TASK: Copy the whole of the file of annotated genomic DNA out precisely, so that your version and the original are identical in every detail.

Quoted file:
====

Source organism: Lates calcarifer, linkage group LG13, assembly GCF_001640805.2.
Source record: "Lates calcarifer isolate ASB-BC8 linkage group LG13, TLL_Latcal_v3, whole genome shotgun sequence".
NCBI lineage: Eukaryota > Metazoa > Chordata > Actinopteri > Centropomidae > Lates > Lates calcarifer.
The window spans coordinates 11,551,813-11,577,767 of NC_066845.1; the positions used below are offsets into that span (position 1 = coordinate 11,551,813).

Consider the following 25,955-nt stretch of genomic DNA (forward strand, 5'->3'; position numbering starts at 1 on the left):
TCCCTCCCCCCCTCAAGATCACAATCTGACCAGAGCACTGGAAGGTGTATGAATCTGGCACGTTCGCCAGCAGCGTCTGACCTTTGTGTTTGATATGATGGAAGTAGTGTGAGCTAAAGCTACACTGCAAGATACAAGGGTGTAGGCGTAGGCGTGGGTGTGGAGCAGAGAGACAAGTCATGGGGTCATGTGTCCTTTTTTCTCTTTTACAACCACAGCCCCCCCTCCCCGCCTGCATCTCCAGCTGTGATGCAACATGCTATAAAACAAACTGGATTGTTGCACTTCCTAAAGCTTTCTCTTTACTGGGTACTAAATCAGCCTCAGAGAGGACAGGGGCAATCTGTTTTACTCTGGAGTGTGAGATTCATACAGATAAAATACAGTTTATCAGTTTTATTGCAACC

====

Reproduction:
Source organism: Lates calcarifer, linkage group LG13, assembly GCF_001640805.2.
Source record: "Lates calcarifer isolate ASB-BC8 linkage group LG13, TLL_Latcal_v3, whole genome shotgun sequence".
NCBI lineage: Eukaryota > Metazoa > Chordata > Actinopteri > Centropomidae > Lates > Lates calcarifer.
The window spans coordinates 11,551,813-11,577,767 of NC_066845.1; the positions used below are offsets into that span (position 1 = coordinate 11,551,813).

Consider the following 25,955-nt stretch of genomic DNA (forward strand, 5'->3'; position numbering starts at 1 on the left):
TCCCTCCCCCCCTCAAGATCACAATCTGACCAGAGCACTGGAAGGTGTATGAATCTGGCACGTTCGCCAGCAGCGTCTGACCTTTGTGTTTGATATGATGGAAGTAGTGTGAGCTAAAGCTACACTGCAAGATACAAGGGTGTAGGCGTAGGCGTGGGTGTGGAGCAGAGAGACAAGTCATGGGGTCATGTGTCCTTTTTTCTCTTTTACAACCACAGCCCCCCCTCCCCGCCTGCATCTCCAGCTGTGATGCAACATGCTATAAAACAAACTGGATTGTTGCACTTCCTAAAGCTTTCTCTTTACTGGGTACTAAATCAGCCTCAGAGAGGACAGGGGCAATCTGTTTTACTCTGGAGTGTGAGATTCATACAGATAAAATACAGTTTATCAGTTTTATTGCAACC